I wrote a highly controversial post a while ago about how dumb it really is to pay off your mortgage – especially if you have a goal of getting wealthy (which is the whole point of this blog).
Others, like Ric Edelman and a whole bunch of other ‘Dave Ramsey / Suze Orman Busters’ agree … in fact, when Todd Ballenger’s team saw my posts on this subject they sent me a copy of his new book, Borrow Smart Retire Rich, to review (I am reading it as I write this).
He makes the point very clearly, articulately and forcefully: sometime is Ok t pay off your mortgage, but ot if you want to accelerate your wealth.
However, not everybody agrees; Wealthy Reader wrote a whole post refuting my own post. The arguments basically boil down to these:
Real estate has appreciated at about 3.8% a year historically (excluding the bubble). This is also about the rate of inflation. So unless you are in a hot real estate market, there is no upside.
According to Todd Ballenger in Borrow Smart Rich “since 1945, the median house price in the United States has risen by an average 6.23% per year”. I used 6% in my post comparing R/E to your 401k.
But, would you settle for just average appreciation potential when buying an investment property (remember, we are talking about buying an investment instead of ‘investing’ that money into your own mortgage by paying it down early).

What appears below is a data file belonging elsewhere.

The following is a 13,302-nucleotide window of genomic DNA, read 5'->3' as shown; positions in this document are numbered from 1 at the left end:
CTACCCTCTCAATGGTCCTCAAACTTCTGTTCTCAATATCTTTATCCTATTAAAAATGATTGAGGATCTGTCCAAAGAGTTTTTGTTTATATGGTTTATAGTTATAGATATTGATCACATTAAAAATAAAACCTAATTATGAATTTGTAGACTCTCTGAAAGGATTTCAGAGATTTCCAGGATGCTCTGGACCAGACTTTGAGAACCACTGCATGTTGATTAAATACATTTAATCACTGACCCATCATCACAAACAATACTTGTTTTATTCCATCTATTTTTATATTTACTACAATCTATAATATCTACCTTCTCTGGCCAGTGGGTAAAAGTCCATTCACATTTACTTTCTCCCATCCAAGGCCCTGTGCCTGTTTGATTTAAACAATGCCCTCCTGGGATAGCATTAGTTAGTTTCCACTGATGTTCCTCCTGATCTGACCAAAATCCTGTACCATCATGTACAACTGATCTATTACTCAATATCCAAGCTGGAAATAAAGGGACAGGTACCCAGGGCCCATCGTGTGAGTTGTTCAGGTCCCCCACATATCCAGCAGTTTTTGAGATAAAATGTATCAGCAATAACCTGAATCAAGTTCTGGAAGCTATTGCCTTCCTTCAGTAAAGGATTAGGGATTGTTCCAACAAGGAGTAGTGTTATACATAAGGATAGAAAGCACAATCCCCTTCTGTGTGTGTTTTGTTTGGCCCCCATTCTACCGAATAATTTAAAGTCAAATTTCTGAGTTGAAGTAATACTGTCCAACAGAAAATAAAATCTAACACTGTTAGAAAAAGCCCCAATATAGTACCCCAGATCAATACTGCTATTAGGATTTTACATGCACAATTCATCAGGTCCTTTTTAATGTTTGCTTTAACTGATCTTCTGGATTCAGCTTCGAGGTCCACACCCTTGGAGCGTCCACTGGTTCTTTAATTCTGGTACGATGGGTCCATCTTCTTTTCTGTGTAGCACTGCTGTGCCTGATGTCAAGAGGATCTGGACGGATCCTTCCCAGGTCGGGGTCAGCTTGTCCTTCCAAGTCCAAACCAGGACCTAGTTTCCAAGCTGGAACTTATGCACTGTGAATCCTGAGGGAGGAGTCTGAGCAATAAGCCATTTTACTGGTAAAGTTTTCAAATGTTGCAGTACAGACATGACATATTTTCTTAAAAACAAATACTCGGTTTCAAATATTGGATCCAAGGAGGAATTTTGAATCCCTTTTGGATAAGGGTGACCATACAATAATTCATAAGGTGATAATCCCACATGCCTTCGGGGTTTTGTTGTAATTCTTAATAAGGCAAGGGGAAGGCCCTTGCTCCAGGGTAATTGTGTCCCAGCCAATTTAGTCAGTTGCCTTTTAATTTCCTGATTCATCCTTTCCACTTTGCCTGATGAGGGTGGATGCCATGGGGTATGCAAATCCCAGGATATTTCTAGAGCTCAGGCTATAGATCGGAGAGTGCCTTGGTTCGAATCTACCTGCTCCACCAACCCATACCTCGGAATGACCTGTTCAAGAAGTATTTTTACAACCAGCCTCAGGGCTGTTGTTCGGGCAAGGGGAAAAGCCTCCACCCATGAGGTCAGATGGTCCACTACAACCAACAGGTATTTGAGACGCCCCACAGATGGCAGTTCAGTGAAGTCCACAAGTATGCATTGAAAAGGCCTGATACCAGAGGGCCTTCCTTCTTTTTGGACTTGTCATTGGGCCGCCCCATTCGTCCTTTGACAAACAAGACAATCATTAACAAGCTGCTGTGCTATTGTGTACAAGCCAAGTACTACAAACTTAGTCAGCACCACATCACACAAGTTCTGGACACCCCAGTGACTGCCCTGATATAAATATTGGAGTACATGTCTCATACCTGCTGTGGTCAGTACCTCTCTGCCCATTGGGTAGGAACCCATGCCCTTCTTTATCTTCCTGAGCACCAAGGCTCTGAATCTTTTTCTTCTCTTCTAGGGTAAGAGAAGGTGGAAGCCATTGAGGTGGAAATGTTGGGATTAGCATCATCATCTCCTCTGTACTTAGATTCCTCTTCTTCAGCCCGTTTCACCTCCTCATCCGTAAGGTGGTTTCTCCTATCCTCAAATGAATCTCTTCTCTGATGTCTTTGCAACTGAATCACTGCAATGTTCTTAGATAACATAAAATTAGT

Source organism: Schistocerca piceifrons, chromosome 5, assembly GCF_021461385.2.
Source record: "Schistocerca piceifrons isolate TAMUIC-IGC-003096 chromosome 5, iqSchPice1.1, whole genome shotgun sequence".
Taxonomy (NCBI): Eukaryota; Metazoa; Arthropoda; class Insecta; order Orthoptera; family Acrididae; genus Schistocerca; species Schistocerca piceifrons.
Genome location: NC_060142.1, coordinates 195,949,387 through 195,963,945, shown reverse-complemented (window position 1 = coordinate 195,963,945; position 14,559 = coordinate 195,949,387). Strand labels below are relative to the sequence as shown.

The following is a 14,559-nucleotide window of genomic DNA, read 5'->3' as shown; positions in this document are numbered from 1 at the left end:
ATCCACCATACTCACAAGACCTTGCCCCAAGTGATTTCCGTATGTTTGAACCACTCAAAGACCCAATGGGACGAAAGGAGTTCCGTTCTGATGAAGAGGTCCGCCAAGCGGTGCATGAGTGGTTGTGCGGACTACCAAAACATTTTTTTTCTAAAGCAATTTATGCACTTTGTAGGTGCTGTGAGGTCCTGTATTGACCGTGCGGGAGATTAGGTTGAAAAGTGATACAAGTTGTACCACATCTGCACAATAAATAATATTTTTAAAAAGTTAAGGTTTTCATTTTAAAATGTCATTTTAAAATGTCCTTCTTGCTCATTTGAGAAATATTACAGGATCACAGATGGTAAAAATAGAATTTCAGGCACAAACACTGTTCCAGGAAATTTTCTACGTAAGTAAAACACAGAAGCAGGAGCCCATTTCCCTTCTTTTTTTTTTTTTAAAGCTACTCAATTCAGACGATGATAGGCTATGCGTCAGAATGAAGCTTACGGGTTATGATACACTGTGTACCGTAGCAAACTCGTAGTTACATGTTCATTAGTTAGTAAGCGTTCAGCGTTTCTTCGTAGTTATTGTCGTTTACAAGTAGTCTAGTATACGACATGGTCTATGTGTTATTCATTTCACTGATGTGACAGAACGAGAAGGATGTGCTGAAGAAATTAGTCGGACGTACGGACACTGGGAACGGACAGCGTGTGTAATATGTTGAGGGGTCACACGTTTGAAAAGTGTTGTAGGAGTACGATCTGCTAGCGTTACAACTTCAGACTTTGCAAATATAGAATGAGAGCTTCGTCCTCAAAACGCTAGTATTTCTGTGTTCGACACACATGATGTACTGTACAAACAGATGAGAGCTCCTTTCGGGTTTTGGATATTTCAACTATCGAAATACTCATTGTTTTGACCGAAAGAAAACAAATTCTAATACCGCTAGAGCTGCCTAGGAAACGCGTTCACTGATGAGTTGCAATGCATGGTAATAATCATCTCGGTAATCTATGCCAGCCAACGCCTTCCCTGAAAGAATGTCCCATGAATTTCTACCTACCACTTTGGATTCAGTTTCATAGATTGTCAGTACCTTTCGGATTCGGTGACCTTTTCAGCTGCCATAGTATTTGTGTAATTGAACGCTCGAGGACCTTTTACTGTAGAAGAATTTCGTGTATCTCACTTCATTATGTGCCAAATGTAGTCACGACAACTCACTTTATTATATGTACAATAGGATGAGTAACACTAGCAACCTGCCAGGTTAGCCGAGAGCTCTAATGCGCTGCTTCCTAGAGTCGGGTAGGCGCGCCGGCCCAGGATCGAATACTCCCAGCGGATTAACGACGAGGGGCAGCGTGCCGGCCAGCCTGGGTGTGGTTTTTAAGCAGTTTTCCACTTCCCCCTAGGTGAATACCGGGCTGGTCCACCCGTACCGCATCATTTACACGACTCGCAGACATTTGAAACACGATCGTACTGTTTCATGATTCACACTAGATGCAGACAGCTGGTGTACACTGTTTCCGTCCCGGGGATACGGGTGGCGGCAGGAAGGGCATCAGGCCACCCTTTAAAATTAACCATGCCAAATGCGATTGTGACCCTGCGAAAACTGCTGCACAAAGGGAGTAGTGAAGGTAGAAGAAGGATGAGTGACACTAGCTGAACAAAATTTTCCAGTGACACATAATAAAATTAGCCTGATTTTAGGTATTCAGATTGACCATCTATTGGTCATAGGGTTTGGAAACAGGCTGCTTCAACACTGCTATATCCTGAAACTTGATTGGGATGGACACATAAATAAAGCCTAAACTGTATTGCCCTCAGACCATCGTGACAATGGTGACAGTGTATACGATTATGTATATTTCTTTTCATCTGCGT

If the average appreciation is truly 6.23%, I could do better than that with my eyes shut … I would just tell a Realtor to buy me anything near the water or in a yuppie area in any major US city – as long as I was prepared to hold it for long enough.
[AJC: Yes, any discussion of RE today says: “well Florida boomed, now look what’s happening!” … yet if you look at quality Florida real-estate over a 20 or 30 year period, you’ll achieve average growth far in excess of the nation’s average … they simply don’t make any more ocean-front land … even my 13 y.o. son knows that. He tells me that land on the lakes in Wisconsin sell for many times higher prices than the land even one block in: one has a rare commodity – access to put your boat in/out of the water – and the other doesn’t!]
If that’s too risky, I would just avoid buying anything in the dust bowls of the US countryside, or in any of the run down ghettos in most major cities – these properties are also included in the average growth rates.
[AJC: Yes, people will say: “But look at Harlem … it was a ghetto, now it’s booming”; this is true of SOME of the dust bowls and run-down ghettos some of the time … if you want to have a better-than-average chance of finding the next ghetto-turned-to-gold find the area/s where the artist colony is … invest there and wait 10 years. You’ll be sitting on gold! Again, do you think the returns might beat the 6.23% average?]
The bottom line: you should have no fear of meeting or beating 6%+ returns in well-chosen real-estate over a 10 – 20 year period.
The interest is compounding so you don’t just pay 8%. That’s why you pay so much interest over the life of the loan. That 8% is compounding each month (at .6%) on the entire balance. So again there is no convincing argument.